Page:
So, students of my studio, you can now download a reasonably-sized version of “Jesus Loves Me,” complete with fingering instructions. Simply log into my website. Everyone else…well, why not consider joining my studio?
I’m back again this week with another arrangement to fill out the holes in the flute (and hopefully later piano) repertoire! This time, I took a look at Canadian composer Jean Coulthard‘s piano piece, “Alexa’s Music Box.” I found the piece in Music of Our Time, published by the Waterloo Music Company, Ltd.; it would be ideal for flute students playing at a Grade 1 RCM level.
flute-Coulthard-Alexa’s Music Box – Part for solo flute.
I’m looking into adding a very simple teacher duet part, also for flute, but I need to road test it with one of my flute students first. I’ll be sure to update the post if it turns out to be a worthwhile addition!
Over the past half of a year, I’ve been making a real effort to expand my music collection to reflect the composers I’ve featured in my History Hunt series (and hope to continue to feature when time and health permit!). It’s been a real challenge, though, especially with my flute music collection. There are real gaps–so much so that I recently had to apologise to one of my students for only giving her music by white men to play so far when neither of us fit that bill.
So I’ve started to do some very simple arrangements to fill in the gap a little. Normally, I keep my arrangements as a perk for members of my studio, but addressing the incredible imbalance in core flute repertoire is something I feel very strongly about. So, I’d like to make these arrangements generally available.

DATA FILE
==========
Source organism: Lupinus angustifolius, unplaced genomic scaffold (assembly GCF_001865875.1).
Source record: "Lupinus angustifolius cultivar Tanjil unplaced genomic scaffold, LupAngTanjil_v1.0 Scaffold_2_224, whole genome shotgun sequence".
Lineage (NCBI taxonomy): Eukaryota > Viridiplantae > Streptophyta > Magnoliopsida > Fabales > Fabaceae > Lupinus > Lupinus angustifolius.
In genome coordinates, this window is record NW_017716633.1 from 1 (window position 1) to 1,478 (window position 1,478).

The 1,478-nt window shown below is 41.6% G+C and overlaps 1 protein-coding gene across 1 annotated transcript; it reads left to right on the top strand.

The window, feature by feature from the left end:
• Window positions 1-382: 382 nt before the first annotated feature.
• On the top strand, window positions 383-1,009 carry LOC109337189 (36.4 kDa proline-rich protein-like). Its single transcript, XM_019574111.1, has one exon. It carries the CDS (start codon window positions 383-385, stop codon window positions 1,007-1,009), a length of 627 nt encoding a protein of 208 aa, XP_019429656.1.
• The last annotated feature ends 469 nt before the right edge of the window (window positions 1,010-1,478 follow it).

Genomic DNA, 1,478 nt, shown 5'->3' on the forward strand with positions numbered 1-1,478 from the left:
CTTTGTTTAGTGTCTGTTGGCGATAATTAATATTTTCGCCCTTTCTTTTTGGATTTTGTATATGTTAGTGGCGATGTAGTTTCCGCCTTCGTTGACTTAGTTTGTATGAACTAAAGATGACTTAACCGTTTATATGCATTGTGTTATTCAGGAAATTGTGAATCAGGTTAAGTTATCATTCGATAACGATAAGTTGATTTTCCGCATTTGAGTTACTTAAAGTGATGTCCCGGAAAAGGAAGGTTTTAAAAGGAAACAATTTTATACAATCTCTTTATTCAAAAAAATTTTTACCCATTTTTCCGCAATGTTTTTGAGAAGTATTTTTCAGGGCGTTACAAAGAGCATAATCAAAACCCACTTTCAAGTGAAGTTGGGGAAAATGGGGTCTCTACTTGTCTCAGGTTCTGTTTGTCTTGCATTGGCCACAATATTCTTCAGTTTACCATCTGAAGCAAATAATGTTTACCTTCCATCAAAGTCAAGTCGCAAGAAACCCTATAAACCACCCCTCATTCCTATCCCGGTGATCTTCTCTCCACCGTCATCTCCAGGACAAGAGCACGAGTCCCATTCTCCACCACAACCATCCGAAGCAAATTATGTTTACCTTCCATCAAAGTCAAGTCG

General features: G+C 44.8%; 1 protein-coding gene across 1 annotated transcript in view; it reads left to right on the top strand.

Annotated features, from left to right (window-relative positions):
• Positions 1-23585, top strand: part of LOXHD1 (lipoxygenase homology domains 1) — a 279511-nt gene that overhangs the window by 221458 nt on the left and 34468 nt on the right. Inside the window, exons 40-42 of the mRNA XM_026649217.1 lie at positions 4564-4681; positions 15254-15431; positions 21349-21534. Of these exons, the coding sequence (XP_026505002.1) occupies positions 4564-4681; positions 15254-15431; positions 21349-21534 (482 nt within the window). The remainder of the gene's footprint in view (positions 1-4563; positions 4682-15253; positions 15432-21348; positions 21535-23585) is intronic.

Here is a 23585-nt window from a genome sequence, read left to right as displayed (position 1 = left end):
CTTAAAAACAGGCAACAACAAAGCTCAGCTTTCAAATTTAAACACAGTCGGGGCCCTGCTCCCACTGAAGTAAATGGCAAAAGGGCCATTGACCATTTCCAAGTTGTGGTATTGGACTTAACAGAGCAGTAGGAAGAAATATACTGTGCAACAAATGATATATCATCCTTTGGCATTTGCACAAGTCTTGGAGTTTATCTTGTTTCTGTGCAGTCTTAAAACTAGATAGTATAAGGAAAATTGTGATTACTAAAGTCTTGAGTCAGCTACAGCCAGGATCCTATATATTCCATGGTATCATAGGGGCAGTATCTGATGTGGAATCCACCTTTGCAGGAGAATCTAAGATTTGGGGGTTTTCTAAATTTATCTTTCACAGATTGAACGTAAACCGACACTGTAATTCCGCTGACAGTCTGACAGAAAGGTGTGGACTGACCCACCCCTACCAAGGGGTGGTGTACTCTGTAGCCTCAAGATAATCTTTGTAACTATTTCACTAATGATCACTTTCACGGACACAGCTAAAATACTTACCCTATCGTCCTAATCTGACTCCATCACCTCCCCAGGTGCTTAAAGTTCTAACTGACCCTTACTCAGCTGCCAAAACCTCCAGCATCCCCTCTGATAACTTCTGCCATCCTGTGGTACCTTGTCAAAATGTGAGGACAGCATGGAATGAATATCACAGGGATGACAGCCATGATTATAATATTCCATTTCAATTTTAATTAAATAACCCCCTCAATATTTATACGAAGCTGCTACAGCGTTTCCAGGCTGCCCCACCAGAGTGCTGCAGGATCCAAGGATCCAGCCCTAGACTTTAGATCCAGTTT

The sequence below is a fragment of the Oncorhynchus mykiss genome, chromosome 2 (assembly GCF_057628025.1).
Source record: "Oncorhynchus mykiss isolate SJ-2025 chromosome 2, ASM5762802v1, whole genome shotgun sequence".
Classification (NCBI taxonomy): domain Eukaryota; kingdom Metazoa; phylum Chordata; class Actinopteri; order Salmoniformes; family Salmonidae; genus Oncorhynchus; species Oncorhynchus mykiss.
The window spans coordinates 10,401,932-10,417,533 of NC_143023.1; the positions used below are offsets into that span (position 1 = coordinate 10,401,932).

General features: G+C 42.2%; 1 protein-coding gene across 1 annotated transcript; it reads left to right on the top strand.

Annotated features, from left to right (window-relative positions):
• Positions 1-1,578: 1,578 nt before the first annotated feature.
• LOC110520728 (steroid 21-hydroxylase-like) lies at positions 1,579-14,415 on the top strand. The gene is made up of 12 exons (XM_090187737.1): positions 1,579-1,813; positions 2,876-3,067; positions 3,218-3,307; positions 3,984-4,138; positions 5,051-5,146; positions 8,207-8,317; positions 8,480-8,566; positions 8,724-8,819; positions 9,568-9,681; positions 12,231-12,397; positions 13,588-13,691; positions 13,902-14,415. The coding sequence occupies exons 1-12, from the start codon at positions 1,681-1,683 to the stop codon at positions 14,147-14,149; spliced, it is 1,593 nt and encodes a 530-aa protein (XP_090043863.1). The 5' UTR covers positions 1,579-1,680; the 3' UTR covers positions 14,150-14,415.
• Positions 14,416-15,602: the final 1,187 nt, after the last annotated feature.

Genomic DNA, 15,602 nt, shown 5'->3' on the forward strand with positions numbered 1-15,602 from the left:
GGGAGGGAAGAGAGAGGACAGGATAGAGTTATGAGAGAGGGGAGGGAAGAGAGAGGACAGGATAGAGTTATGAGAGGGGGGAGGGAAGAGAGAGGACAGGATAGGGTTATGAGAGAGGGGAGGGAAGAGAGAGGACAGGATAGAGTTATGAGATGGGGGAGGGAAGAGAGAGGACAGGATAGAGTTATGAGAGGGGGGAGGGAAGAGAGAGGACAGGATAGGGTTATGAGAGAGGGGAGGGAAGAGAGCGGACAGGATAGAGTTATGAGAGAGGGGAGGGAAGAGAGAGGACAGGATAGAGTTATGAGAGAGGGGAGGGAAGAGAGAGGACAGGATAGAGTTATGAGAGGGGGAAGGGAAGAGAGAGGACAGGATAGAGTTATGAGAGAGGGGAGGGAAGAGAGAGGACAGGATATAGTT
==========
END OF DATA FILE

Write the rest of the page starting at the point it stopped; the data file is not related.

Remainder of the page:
The first one I’ve completed is “Skipping Rope,” by Yelena Fabianovna Gnesina. It’s found in the Grade 5 Royal Conservatory of Music repertoire book; the arrangement should be suitable for flute students playing at a Grade 1/2 RCM level.
flute-Gnesina-Skipping Rope (Flute and Piano parts)
flute-Gnesina-Skipping Rope-flute part (Flute part alone)
I hope you all enjoy, and please feel free to send me feedback! I don’t arrange music as often as I should, and so I could do with some constructive criticism.
As I was preparing for a lesson this afternoon, I noted in some surprise that not only was the study I was going to be teaching by a female composer, but by a female composer I’d not heard of.
RCM Grade 5 Study #15, “Skipping Rope,” is by (Y)elena Fabianovna Gnesina. She doesn’t have her own Wikipedia page in English (yet!), but here’s what The Free Dictionary has to say about her:
Born May 18 (30), 1874, in Rostov-on-Don; died June 4, 1967, in Moscow. Soviet pianist and teacher. Honored Art Worker of the RSFSR (1935).
Gnesina graduated from the Moscow Conservatory in 1893 as a piano student of V. I. Safonov and devoted herself to teaching. She was a founder and director of Gnesin’s School of Music (from 1895) and Gnesin’s Music Pedagogic Institute (from 1944), where she worked as artistic supervisor and professor. As a teacher Gnesina developed the finest traditions of the Russian school of piano. Her students included the pianist L. N. Oborin and the composer A. I. Khachaturian. She was awarded two Orders of Lenin, two other orders, and various medals.
It looks as though I have some research to do!